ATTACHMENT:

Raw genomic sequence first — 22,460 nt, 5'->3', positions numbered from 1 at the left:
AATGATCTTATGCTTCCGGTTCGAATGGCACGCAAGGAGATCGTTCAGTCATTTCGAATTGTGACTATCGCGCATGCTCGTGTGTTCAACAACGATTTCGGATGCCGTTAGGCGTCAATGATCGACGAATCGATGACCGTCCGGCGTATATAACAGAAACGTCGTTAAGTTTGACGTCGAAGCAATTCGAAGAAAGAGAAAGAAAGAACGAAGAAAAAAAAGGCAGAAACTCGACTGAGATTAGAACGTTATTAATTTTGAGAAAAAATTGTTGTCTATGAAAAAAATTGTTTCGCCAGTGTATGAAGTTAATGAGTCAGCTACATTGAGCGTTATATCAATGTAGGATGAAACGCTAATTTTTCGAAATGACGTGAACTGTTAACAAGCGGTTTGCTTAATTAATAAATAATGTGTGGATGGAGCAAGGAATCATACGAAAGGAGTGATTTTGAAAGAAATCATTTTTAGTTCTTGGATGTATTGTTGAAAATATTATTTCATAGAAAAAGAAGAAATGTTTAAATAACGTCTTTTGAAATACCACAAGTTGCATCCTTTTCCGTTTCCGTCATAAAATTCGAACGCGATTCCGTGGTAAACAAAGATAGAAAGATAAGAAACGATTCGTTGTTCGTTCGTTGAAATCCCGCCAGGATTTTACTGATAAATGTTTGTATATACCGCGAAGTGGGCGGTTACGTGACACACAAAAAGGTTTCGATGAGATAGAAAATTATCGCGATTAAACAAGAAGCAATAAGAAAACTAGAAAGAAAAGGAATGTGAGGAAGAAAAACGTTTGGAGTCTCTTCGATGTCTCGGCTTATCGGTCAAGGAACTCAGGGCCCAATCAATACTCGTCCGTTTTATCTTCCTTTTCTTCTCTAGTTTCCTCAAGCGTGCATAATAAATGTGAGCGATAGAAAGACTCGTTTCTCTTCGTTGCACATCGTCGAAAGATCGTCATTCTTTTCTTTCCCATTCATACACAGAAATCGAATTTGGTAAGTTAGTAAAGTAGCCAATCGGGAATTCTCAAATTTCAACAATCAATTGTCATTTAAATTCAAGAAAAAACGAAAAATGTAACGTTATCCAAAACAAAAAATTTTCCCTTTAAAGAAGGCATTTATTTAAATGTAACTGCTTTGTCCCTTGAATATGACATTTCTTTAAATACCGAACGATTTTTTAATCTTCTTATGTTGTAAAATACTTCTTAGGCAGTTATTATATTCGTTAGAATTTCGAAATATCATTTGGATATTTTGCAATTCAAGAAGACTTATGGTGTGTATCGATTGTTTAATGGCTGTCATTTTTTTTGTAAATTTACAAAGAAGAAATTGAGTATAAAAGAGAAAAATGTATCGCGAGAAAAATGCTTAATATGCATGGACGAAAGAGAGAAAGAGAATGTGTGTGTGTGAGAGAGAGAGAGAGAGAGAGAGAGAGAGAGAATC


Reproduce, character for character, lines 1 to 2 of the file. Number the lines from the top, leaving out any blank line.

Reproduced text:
Raw genomic sequence first — 22,460 nt, 5'->3', positions numbered from 1 at the left:
AATGATCTTATGCTTCCGGTTCGAATGGCACGCAAGGAGATCGTTCAGTCATTTCGAATTGTGACTATCGCGCATGCTCGTGTGTTCAACAACGATTTCGGATGCCGTTAGGCGTCAATGATCGACGAATCGATGACCGTCCGGCGTATATAACAGAAACGTCGTTAAGTTTGACGTCGAAGCAATTCGAAGAAAGAGAAAGAAAGAACGAAGAAAAAAAAGGCAGAAACTCGACTGAGATTAGAACGTTATTAATTTTGAGAAAAAATTGTTGTCTATGAAAAAAATTGTTTCGCCAGTGTATGAAGTTAATGAGTCAGCTACATTGAGCGTTATATCAATGTAGGATGAAACGCTAATTTTTCGAAATGACGTGAACTGTTAACAAGCGGTTTGCTTAATTAATAAATAATGTGTGGATGGAGCAAGGAATCATACGAAAGGAGTGATTTTGAAAGAAATCATTTTTAGTTCTTGGATGTATTGTTGAAAATATTATTTCATAGAAAAAGAAGAAATGTTTAAATAACGTCTTTTGAAATACCACAAGTTGCATCCTTTTCCGTTTCCGTCATAAAATTCGAACGCGATTCCGTGGTAAACAAAGATAGAAAGATAAGAAACGATTCGTTGTTCGTTCGTTGAAATCCCGCCAGGATTTTACTGATAAATGTTTGTATATACCGCGAAGTGGGCGGTTACGTGACACACAAAAAGGTTTCGATGAGATAGAAAATTATCGCGATTAAACAAGAAGCAATAAGAAAACTAGAAAGAAAAGGAATGTGAGGAAGAAAAACGTTTGGAGTCTCTTCGATGTCTCGGCTTATCGGTCAAGGAACTCAGGGCCCAATCAATACTCGTCCGTTTTATCTTCCTTTTCTTCTCTAGTTTCCTCAAGCGTGCATAATAAATGTGAGCGATAGAAAGACTCGTTTCTCTTCGTTGCACATCGTCGAAAGATCGTCATTCTTTTCTTTCCCATTCATACACAGAAATCGAATTTGGTAAGTTAGTAAAGTAGCCAATCGGGAATTCTCAAATTTCAACAATCAATTGTCATTTAAATTCAAGAAAAAACGAAAAATGTAACGTTATCCAAAACAAAAAATTTTCCCTTTAAAGAAGGCATTTATTTAAATGTAACTGCTTTGTCCCTTGAATATGACATTTCTTTAAATACCGAACGATTTTTTAATCTTCTTATGTTGTAAAATACTTCTTAGGCAGTTATTATATTCGTTAGAATTTCGAAATATCATTTGGATATTTTGCAATTCAAGAAGACTTATGGTGTGTATCGATTGTTTAATGGCTGTCATTTTTTTTGTAAATTTACAAAGAAGAAATTGAGTATAAAAGAGAAAAATGTATCGCGAGAAAAATGCTTAATATGCATGGACGAAAGAGAGAAAGAGAATGTGTGTGTGTGAGAGAGAGAGAGAGAGAGAGAGAGAGAGAGAATC